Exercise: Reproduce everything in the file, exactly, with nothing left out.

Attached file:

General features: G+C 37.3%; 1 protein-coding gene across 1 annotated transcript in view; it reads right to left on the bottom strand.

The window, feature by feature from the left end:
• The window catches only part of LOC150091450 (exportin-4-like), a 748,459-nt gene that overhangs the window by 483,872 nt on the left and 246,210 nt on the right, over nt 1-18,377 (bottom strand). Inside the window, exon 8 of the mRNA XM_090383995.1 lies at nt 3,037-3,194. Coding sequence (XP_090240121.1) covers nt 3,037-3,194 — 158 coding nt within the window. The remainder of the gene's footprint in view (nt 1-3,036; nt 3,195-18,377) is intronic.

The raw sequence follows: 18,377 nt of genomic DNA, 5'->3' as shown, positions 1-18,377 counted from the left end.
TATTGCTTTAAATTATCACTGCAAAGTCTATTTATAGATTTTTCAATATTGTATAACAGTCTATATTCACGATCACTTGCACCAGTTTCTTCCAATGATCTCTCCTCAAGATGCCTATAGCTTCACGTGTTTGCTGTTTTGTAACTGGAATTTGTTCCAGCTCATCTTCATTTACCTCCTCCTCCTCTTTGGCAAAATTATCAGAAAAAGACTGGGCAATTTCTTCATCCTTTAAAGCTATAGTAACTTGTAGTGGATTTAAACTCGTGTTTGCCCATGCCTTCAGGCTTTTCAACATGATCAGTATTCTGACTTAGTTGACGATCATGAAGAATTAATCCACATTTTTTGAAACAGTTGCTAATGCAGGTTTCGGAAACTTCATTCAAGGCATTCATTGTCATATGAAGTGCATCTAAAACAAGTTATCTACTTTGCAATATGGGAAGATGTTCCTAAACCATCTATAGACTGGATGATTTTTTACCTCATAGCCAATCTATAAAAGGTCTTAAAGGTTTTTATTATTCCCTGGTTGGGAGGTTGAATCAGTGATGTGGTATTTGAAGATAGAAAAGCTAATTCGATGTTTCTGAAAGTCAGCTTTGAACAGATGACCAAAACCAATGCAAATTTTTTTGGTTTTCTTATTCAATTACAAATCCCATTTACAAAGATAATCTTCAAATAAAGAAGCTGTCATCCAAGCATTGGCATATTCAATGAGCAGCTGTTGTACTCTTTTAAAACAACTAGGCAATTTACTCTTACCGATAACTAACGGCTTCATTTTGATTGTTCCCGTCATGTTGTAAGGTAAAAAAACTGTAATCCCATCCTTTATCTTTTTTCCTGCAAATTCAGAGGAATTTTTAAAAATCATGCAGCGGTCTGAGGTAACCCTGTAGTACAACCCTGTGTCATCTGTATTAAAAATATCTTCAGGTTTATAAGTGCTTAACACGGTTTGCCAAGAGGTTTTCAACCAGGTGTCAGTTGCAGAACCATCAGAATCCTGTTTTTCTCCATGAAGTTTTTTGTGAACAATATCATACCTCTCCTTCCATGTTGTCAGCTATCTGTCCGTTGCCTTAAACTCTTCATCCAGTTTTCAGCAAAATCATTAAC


General features: G+C 37.3%; 1 protein-coding gene across 1 annotated transcript in view; it reads right to left on the bottom strand.

The window, feature by feature from the left end:
• The window catches only part of LOC150091450 (exportin-4-like), a 748,459-nt gene that overhangs the window by 483,872 nt on the left and 246,210 nt on the right, over nt 1-18,377 (bottom strand). Inside the window, exon 8 of the mRNA XM_090383995.1 lies at nt 3,037-3,194. Coding sequence (XP_090240121.1) covers nt 3,037-3,194 — 158 coding nt within the window. The remainder of the gene's footprint in view (nt 1-3,036; nt 3,195-18,377) is intronic.

The raw sequence follows: 18,377 nt of genomic DNA, 5'->3' as shown, positions 1-18,377 counted from the left end.
TATTGCTTTAAATTATCACTGCAAAGTCTATTTATAGATTTTTCAATATTGTATAACAGTCTATATTCACGATCACTTGCACCAGTTTCTTCCAATGATCTCTCCTCAAGATGCCTATAGCTTCACGTGTTTGCTGTTTTGTAACTGGAATTTGTTCCAGCTCATCTTCATTTACCTCCTCCTCCTCTTTGGCAAAATTATCAGAAAAAGACTGGGCAATTTCTTCATCCTTTAAAGCTATAGTAACTTGTAGTGGATTTAAACTCGTGTTTGCCCATGCCTTCAGGCTTTTCAACATGATCAGTATTCTGACTTAGTTGACGATCATGAAGAATTAATCCACATTTTTTGAAACAGTTGCTAATGCAGGTTTCGGAAACTTCATTCAAGGCATTCATTGTCATATGAAGTGCATCTAAAACAAGTTATCTACTTTGCAATATGGGAAGATGTTCCTAAACCATCTATAGACTGGATGATTTTTTACCTCATAGCCAATCTATAAAAGGTCTTAAAGGTTTTTATTATTCCCTGGTTGGGAGGTTGAATCAGTGATGTGGTATTTGAAGATAGAAAAGCTAATTCGATGTTTCTGAAAGTCAGCTTTGAACAGATGACCAAAACCAATGCAAATTTTTTTGGTTTTCTTATTCAATTACAAATCCCATTTACAAAGATAATCTTCAAATAAAGAAGCTGTCATCCAAGCATTGGCATATTCAATGAGCAGCTGTTGTACTCTTTTAAAACAACTAGGCAATTTACTCTTACCGATAACTAACGGCTTCATTTTGATTGTTCCCGTCATGTTGTAAGGTAAAAAAACTGTAATCCCATCCTTTATCTTTTTTCCTGCAAATTCAGAGGAATTTTTAAAAATCATGCAGCGGTCTGAGGTAACCCTGTAGTACAACCCTGTGTCATCTGTATTAAAAATATCTTCAGGTTTATAAGTGCTTAACACGGTTTGCCAAGAGGTTTTCAACCAGGTGTCAGTTGCAGAACCATCAGAATCCTGTTTTTCTCCATGAAGTTTTTTGTGAACAATATCATACCTCTCCTTCCATGTTGTCAGCTATCTGTCCGTTGCCTTAAACTCTTCATCCAGTTTTCAGCAAAATCATTAAC